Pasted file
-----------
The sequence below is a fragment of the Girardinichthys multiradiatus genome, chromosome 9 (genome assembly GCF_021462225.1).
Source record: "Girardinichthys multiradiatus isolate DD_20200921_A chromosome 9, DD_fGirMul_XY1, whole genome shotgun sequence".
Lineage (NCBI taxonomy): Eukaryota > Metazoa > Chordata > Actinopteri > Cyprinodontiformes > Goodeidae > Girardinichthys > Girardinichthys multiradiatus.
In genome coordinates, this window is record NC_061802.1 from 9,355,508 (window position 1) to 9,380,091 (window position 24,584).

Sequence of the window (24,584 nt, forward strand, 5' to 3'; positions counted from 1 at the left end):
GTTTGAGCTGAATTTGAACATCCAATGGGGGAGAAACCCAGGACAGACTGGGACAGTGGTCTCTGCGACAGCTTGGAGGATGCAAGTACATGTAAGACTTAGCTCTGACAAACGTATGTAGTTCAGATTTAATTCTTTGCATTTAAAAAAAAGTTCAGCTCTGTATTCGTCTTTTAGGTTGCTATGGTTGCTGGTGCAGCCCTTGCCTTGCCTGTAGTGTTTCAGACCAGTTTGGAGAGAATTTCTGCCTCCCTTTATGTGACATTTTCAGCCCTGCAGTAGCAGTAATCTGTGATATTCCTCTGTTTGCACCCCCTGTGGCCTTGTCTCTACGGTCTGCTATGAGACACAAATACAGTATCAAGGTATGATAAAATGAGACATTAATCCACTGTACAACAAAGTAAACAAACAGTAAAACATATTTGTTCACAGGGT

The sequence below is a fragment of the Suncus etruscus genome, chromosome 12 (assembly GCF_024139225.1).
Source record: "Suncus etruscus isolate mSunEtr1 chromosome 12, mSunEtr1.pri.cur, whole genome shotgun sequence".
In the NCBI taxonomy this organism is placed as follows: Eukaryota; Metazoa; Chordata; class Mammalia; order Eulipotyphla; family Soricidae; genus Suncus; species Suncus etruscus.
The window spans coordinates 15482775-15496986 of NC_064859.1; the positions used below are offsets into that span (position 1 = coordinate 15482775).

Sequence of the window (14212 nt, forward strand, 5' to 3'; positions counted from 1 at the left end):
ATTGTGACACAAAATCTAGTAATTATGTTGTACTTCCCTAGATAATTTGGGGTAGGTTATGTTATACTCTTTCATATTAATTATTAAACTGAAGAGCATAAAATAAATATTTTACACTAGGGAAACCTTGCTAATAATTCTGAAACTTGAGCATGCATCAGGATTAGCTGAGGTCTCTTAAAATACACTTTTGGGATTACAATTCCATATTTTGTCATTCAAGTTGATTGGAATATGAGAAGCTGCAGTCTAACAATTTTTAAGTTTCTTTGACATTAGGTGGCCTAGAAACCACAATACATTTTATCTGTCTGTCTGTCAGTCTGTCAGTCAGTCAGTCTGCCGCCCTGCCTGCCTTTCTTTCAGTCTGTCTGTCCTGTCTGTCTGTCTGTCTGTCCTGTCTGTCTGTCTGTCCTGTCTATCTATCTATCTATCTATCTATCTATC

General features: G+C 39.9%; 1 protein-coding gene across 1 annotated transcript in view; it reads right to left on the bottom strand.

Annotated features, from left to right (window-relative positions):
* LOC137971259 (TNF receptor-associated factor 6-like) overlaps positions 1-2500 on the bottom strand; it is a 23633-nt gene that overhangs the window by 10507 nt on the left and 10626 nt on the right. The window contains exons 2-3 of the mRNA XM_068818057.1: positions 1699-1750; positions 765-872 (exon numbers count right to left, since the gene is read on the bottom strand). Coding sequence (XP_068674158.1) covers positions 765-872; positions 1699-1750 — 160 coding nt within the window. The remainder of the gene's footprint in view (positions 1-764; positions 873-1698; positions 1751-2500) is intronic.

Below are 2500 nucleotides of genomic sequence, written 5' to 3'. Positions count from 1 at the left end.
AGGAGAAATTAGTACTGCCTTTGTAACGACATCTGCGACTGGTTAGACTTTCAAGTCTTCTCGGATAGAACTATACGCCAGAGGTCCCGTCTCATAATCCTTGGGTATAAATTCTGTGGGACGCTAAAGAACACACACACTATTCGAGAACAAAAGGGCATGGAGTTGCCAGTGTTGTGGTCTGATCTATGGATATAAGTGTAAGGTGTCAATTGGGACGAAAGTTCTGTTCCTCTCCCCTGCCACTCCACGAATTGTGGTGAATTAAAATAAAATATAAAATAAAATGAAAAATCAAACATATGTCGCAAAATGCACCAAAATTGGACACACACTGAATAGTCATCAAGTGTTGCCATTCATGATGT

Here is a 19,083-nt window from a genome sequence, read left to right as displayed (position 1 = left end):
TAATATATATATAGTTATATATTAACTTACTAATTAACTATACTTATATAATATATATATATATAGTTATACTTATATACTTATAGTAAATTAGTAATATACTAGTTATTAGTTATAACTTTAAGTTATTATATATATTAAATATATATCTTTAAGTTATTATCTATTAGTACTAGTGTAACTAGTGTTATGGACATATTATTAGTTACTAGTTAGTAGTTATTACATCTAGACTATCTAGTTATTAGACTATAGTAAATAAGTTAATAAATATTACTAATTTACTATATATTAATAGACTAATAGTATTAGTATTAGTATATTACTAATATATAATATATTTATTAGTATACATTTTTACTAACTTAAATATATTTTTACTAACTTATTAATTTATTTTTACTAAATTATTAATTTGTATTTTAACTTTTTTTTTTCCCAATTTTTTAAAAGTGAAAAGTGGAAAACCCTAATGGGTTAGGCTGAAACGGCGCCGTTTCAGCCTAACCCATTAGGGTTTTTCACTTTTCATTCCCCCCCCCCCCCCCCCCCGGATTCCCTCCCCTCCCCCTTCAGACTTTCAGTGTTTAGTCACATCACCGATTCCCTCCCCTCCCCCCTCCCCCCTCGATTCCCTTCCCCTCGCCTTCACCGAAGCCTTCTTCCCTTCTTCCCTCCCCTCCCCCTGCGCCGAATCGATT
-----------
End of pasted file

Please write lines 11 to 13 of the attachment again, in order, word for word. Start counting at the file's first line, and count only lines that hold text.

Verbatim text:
Sequence of the window (14212 nt, forward strand, 5' to 3'; positions counted from 1 at the left end):
ATTGTGACACAAAATCTAGTAATTATGTTGTACTTCCCTAGATAATTTGGGGTAGGTTATGTTATACTCTTTCATATTAATTATTAAACTGAAGAGCATAAAATAAATATTTTACACTAGGGAAACCTTGCTAATAATTCTGAAACTTGAGCATGCATCAGGATTAGCTGAGGTCTCTTAAAATACACTTTTGGGATTACAATTCCATATTTTGTCATTCAAGTTGATTGGAATATGAGAAGCTGCAGTCTAACAATTTTTAAGTTTCTTTGACATTAGGTGGCCTAGAAACCACAATACATTTTATCTGTCTGTCTGTCAGTCTGTCAGTCAGTCAGTCTGCCGCCCTGCCTGCCTTTCTTTCAGTCTGTCTGTCCTGTCTGTCTGTCTGTCTGTCCTGTCTGTCTGTCTGTCCTGTCTATCTATCTATCTATCTATCTATCTATC

General features: G+C 39.9%; 1 protein-coding gene across 1 annotated transcript in view; it reads right to left on the bottom strand.